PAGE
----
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“Respect” by Aretha Franklin

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1967 original cover of Otis Redding’ Respect

     
 

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    “Respect” is an R&B song recorded by Aretha Franklin. Originally written and recorded by Otis Redding in 1965, Franklin’s version was her first number one hit and established her as the “Queen of Soul”. Her sister Carolyn came up with the idea for Aretha to spell out the title. The legendary studio musicians at Muscle Shoals, Alabama, added a bridge with the chord changes from Sam and Dave’s “When Something Is Wrong With My Baby”.

    Rolling Stone Top 500: Respect was selected number five (5) in Rolling Stone Magazine’s 500 Greatest Songs of All Time in December 9, 2004. See Rolling Stone.

    Song Title: “Respect”
    Artist: Aretha Franklin
    Genre: R&B
    Composer: Copyright © 1965 Otis Redding
    Lead Vocals: Aretha Franklin
    Backing Vocals: Carolyn and Erma Franklin
    Rhythm Guitar: Cornell Dupree
    Keyboards: Dewey Oldham
    Bass: Tommy Cogbill
    Drums: Gene Chrisman
    Saxophone: King Curtis (Curtis Ousley, lead solo), Willie Bridges, Charles Chalmers
    Producer: Jerry Wexler
    Recorded: February 14, 1967, Atlantic Studios, New York City, New York
    Released: April 1967 (Atlantic)
    United States chart position: 12 weeks, #1
    United Kingdon chart position: #10

    Summary quotation from Wikipedia: “Respect” is a song written and originally released by Stax recording artist Otis Redding in 1965. “Respect” became a 1967 hit and signature song for R&B singer Aretha Franklin. The music in the two versions is significantly different, and through a few minor changes in the lyrics, the stories told by the songs have a different flavor. Redding’s version is a plea from a desperate man who will give his woman anything she wants. He won’t care if she does him wrong, as long as he gets his due respect when he comes home (“respect” being a euphemism). However, Franklin’s version is a declaration from a strong, confident woman who knows that she has everything her man wants. She never does him wrong, and demands his “respect”. Franklin’s version adds the “R-E-S-P-E-C-T” chorus and the backup singers’ refrain of “Sock it to me, sock it to me, sock it to meƒ”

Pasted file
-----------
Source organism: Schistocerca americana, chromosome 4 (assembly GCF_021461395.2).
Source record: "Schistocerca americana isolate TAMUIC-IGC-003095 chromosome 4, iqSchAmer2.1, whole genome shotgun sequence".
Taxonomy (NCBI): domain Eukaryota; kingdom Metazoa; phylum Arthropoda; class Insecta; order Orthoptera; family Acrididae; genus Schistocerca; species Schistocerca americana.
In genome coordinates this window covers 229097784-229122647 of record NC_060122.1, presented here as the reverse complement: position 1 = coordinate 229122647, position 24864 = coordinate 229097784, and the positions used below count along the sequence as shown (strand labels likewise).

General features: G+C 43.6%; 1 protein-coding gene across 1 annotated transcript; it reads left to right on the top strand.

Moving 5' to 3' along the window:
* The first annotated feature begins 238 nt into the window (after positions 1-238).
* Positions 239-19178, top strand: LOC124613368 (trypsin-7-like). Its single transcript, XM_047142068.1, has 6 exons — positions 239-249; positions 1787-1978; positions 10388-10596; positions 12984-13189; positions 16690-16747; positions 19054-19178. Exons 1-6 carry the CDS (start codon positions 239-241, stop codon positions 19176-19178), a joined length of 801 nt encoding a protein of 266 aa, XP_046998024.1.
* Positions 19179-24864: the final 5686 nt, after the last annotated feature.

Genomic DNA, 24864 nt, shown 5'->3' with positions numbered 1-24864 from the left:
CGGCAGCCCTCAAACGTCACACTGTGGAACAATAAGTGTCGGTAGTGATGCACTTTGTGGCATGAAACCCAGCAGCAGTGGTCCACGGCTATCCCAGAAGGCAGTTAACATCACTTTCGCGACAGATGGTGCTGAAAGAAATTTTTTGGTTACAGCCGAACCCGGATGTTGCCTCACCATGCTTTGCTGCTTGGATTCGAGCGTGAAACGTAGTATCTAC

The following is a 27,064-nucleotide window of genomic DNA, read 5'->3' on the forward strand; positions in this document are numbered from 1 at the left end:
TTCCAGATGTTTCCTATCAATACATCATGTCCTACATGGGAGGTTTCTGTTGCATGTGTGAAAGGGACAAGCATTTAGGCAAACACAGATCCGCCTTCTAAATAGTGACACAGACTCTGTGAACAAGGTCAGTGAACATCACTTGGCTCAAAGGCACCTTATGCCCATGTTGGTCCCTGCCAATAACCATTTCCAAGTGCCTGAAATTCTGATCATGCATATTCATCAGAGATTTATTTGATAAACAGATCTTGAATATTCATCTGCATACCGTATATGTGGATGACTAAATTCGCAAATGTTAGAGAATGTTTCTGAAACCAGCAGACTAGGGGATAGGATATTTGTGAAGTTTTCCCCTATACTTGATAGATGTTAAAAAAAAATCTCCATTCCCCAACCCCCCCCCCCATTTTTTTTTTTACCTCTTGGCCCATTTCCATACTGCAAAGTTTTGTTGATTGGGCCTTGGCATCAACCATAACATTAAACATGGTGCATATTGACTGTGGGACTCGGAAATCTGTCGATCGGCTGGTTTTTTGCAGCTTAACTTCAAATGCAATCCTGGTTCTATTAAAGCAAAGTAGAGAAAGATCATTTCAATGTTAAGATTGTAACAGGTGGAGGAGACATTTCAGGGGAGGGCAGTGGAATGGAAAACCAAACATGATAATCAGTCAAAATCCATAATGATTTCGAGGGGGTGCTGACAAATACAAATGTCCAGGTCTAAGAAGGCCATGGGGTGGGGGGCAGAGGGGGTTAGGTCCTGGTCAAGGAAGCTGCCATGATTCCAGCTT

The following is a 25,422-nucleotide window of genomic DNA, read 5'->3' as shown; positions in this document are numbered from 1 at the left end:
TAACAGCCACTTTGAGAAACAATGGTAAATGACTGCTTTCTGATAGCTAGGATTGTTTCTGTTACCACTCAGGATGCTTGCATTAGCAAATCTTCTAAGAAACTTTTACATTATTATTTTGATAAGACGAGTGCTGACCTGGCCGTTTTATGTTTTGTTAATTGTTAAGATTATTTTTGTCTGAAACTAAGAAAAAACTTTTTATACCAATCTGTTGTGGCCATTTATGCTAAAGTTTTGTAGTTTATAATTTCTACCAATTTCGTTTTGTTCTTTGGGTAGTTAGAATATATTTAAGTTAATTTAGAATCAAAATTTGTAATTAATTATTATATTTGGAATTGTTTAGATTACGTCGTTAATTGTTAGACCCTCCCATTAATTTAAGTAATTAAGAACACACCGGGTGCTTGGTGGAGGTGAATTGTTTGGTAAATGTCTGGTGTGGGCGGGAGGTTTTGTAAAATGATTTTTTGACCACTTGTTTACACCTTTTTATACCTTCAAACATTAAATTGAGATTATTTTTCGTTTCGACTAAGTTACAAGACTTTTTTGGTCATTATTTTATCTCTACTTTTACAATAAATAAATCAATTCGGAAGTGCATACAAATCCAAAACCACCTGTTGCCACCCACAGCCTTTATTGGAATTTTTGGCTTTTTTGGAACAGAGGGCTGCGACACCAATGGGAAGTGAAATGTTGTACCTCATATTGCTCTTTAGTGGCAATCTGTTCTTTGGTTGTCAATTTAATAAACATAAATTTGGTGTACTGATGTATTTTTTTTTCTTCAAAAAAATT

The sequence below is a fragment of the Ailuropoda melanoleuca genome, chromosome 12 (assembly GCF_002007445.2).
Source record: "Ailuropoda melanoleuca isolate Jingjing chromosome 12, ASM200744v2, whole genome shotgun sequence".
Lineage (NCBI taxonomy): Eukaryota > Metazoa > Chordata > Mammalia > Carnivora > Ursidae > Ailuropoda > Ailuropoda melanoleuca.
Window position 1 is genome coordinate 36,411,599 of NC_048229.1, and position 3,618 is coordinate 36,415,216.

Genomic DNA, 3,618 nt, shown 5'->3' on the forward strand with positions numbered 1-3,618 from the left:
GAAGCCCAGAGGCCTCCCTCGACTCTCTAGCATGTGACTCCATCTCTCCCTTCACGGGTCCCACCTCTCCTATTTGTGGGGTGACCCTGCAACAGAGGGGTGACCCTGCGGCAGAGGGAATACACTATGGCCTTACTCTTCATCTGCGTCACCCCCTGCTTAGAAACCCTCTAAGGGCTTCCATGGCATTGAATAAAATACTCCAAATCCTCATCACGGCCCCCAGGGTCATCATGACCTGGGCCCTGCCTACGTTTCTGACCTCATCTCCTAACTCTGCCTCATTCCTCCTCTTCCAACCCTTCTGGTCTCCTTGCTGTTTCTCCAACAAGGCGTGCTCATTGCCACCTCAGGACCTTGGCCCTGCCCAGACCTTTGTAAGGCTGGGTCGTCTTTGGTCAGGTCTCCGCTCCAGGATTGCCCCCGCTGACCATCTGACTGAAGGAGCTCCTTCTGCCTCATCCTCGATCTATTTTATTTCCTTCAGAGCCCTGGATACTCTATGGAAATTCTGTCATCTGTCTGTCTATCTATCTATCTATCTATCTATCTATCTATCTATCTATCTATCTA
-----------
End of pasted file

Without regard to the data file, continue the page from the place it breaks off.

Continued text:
Franklin’s cover was a landmark for the feminist movement, and is often considered as one of the best songs of the R&B era, earning her two Grammy Awards in 1968 for “Best Rhythm & Blues Recording” and “Best Rhythm & Blues Solo Vocal Performance, Female”, and was inducted in the Grammy Hall of Fame in 1987. In 2002, the Library of Congress honored Franklin’s version by adding it to the National Recording Registry. It is number five on Rolling Stone’s list of The 500 Greatest Songs of All Time. It was also included in the list of Songs of the Century, by the Recording Industry of America and the National Endowment for the Arts. Franklin included a live recording on the album “Aretha in Paris” (1968). —from Wikipedia (the Wikipedia:Text of Creative Commons Attribution-ShareAlike 3.0 Unported License applies to Wikipedia’s block of text and possible accompanying picture, along with any alterations, transformations, and/or building upon Wikipedia’s original text that BluesinPublic applied to this block of text)

 
     

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